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As far as I know 寸 is a depiction of

a finger pointing at a wrist where one’s pulse was taken. The distance between a hand and that point is small, so this portion signified a little…

enter image description here

So IMHO 寸 has the double meaning of:

  1. to measure
  2. to press

Some say 寸 has the additional meaning of "something small" (I personally doubt that, yet).

So 討 should mean 言(to talk) + 寸(to press) = to ask, to demand.

Examples: 1.討親 to marry a wife. 2.討求 ask, beg, demand, (to press on with ones desires) 3.討情 ask for leniency. 4.討伐 to suppress rebels, to vindicate authority. 5.討飯 beg for food.

So here we can see that "to press" and "to ask" are somewhat synonyms under the roof of 寸.

But 討厭? I can't understand how "to press/ask" + "dog eating meat in cave" should form a meaning of "to hate".

Does anyone know the story behind that 討厭 word?

  • 3
    You ask a lot of questions that try to derive "stories" from the Chinese characters of every word. Not all Chinese characters are a perfect fit for the words that are written with them because meanings shift and some phonetic elements really are meaningless. – KWeiss Apr 12 '16 at 9:29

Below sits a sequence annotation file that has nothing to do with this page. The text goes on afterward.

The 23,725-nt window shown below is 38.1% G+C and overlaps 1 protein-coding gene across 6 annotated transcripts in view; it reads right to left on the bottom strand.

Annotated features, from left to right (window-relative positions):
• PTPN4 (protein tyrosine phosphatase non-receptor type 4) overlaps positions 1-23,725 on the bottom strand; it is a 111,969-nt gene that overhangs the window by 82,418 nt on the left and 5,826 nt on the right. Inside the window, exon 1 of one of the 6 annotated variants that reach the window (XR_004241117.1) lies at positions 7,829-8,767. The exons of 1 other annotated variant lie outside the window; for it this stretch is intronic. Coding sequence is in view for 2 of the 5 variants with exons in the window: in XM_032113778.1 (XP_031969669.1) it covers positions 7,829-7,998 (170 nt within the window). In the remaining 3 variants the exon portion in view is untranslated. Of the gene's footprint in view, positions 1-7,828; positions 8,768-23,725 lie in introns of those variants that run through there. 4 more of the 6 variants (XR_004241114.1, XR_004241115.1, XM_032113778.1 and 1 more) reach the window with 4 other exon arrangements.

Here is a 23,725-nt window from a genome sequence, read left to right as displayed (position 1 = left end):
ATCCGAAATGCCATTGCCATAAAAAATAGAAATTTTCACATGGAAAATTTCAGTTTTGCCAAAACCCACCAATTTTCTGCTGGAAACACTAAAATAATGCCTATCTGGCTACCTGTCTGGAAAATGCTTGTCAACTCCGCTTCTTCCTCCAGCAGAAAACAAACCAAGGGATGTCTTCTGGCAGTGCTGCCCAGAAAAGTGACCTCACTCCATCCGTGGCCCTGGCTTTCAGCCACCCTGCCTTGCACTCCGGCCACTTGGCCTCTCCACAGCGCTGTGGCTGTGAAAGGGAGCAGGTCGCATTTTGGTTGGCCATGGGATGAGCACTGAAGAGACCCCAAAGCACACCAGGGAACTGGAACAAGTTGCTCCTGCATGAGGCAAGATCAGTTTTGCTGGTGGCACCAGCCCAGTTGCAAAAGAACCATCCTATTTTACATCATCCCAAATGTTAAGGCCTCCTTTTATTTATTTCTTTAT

• I bet not every character has a story! But If some of them have, I would like to hear it. :) If you have a story then you obtain delicate tools for "hearing" different connotations in many similar charactes. That's the best part of chinese for me. – coobit Apr 12 '16 at 11:52
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厭(厌) is a phono-semantic character. The "dog" part only indicate its pronunciation.
In Old Chinese, this character means "fulfilled". Then its meaning changed to "become bored, dislike". So 討厭 literally means "ask for + being disliked".

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This link says it all. My rough translation, and really my understanding, of this source is as follows:

厭 is from 猒 (same pronunciation). In 猒, what looks to me like 日 and 月 is actually a big mouth, and sharp teeth. The dog (犬) signifies hunting. So, you hunt large beasts, and you become disgusted (sick of) eating so much meat. Over time, a cliff 厂 is added, as it's a common hunting ground.

Of course, years later, the meaning expands to include "dislike due to having too much of something".

Onto 討. This site provides etymology explanations, as well as definition. Or check out this one, where you see that in its verb form, it more or less means "to bring upon oneself".

Hope this helps.

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